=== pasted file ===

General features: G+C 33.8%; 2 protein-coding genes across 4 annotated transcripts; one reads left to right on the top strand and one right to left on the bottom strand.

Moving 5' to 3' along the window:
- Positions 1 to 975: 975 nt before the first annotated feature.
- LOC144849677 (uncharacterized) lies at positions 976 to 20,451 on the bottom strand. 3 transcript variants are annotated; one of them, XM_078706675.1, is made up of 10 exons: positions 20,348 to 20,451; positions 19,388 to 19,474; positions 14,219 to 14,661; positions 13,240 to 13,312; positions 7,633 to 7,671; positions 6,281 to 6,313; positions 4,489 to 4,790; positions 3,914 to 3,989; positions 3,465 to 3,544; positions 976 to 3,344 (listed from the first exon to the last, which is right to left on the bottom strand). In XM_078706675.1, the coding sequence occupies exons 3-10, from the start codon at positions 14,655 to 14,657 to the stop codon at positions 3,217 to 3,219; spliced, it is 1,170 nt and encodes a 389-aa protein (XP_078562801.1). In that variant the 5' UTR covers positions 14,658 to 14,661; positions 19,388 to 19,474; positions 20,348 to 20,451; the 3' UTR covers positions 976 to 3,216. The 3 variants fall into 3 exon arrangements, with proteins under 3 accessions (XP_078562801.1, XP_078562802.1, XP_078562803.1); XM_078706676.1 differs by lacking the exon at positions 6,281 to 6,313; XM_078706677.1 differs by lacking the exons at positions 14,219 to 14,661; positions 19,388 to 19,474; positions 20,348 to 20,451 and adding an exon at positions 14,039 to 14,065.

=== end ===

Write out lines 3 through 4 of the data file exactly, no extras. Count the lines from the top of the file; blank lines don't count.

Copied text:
- Positions 1 to 975: 975 nt before the first annotated feature.
- LOC144849677 (uncharacterized) lies at positions 976 to 20,451 on the bottom strand. 3 transcript variants are annotated; one of them, XM_078706675.1, is made up of 10 exons: positions 20,348 to 20,451; positions 19,388 to 19,474; positions 14,219 to 14,661; positions 13,240 to 13,312; positions 7,633 to 7,671; positions 6,281 to 6,313; positions 4,489 to 4,790; positions 3,914 to 3,989; positions 3,465 to 3,544; positions 976 to 3,344 (listed from the first exon to the last, which is right to left on the bottom strand). In XM_078706675.1, the coding sequence occupies exons 3-10, from the start codon at positions 14,655 to 14,657 to the stop codon at positions 3,217 to 3,219; spliced, it is 1,170 nt and encodes a 389-aa protein (XP_078562801.1). In that variant the 5' UTR covers positions 14,658 to 14,661; positions 19,388 to 19,474; positions 20,348 to 20,451; the 3' UTR covers positions 976 to 3,216. The 3 variants fall into 3 exon arrangements, with proteins under 3 accessions (XP_078562801.1, XP_078562802.1, XP_078562803.1); XM_078706676.1 differs by lacking the exon at positions 6,281 to 6,313; XM_078706677.1 differs by lacking the exons at positions 14,219 to 14,661; positions 19,388 to 19,474; positions 20,348 to 20,451 and adding an exon at positions 14,039 to 14,065.